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Ripple Effect: EFSNE project is instrumental in new collaborations and partnerships

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Posted: November 16, 2015

The community-based work carried out by members of the Consumption Team has had an unintended ripple effect — it has spawned several local-level activities aimed at improving access to healthy and regionally produced foods.
Ripple in a body of water. Credit: Roger McLassus via Wikimedia Commons

Ripple in a body of water. Credit: Roger McLassus via Wikimedia Commons

Onondaga County, NY, is no exception, according to Consumption Team member Kathy Dischner. Dischner is the EFSNE Location Leader for upstate New York and a Cornell Cooperative Extension (CCE) Issue Team Leader overseeing nutrition and community food-security programs for Onondaga County and eight other counties across Central New York. Working on several food-related projects at once, she has found areas of overlap and opportunities for leveraging relationships that she has built across projects. For example, she is collaborating on several additional food-security initiatives with the owner of the Syracuse-based supermarket that the project team is studying.

The first of these is an effort to make an existing web-based grocery-delivery service called ROSIE more accessible to people who receive SNAP benefits.

"[Our store owner] was already using the ROSIE technology to deliver groceries to customers who have the means to use credit or debit cards, as the technology requires," said Dischner. "But a significant portion of his customers who would benefit from the service simply can’t access it, since ROSIE isn’t set up to accept SNAP benefits. We’re working to change that, by collaborating with the ROSIE developers to remove the barriers for SNAP recipients."

Another collaboration between Dischner and this store owner is a local implementation of a national program developed by the Share Our Strength campaign called "Cooking Matters at the Store," aimed at improving shoppers' skills around comparing and purchasing healthy food at the store. Dischner and her colleague Roberto Martinez, who also is EFSNE's site leader and community liaison for Onondaga County, conduct hour-long trainings at the grocery store, where they teach participants how to stretch their food dollar, compare unit prices, read food labels, and find whole grains, fruits, and vegetables that fit their budgets. The tours are conducted in both English and Spanish, and each tour concludes with a "$10 challenge," in which participants receive $10 to purchase ingredients to make healthy meals at home following the tours.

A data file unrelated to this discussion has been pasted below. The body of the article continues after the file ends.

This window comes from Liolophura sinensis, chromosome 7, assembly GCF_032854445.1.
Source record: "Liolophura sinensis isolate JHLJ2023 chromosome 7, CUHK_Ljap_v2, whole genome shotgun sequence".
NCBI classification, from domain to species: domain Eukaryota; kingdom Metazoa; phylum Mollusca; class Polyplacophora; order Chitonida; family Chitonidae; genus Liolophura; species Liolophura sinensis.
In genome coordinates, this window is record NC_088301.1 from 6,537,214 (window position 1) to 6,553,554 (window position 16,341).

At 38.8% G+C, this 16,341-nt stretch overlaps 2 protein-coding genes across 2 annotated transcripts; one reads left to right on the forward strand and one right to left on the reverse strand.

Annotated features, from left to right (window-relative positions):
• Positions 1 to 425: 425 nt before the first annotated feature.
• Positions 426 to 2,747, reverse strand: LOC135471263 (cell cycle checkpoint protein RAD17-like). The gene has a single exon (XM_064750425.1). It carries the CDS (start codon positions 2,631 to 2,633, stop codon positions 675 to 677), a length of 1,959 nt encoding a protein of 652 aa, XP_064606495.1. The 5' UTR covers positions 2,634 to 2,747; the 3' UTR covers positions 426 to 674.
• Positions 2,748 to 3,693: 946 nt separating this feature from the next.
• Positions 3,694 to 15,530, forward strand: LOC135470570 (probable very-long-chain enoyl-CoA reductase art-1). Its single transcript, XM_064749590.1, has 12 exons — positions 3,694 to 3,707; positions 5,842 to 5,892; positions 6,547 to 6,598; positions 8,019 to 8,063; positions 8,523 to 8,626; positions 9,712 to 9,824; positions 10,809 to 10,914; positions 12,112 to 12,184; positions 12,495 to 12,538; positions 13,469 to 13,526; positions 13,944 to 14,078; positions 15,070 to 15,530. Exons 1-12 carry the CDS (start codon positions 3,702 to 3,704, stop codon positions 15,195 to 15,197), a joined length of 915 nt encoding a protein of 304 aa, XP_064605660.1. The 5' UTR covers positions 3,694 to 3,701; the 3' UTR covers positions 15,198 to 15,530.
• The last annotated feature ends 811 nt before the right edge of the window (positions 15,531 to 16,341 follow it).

These nutrition tours, which began this spring and will occur regularly throughout the summer, served as the kick-off for a third collaboration — a Healthy Shopper Rewards program that links consumers, their doctors, and the store. Developed in a partnership between the store owner, nearby St. Joseph’s Hospital, and other community partners, the project incents healthy food purchases and provides food purchasing data to consumers’ doctors, with the goal of delivering comprehensive nutrition and health education to those who participate.

While all these partnerships and collaborations are distinct from the EFSNE project, Dischner thinks that the project’s presence has, to some extent, inspired them. "I think that because of the store owner’s engagement with the entire EFSNE team, his interest in bringing healthier foods into his supermarket has increased," she said.

The Syracuse community where Dischner and her CCE colleagues work is just one of 13 communities where the EFSNE team is conducting its site-based research. More information about other communities that the Consumption Team is studying is available here.

-- by Kristen Devlin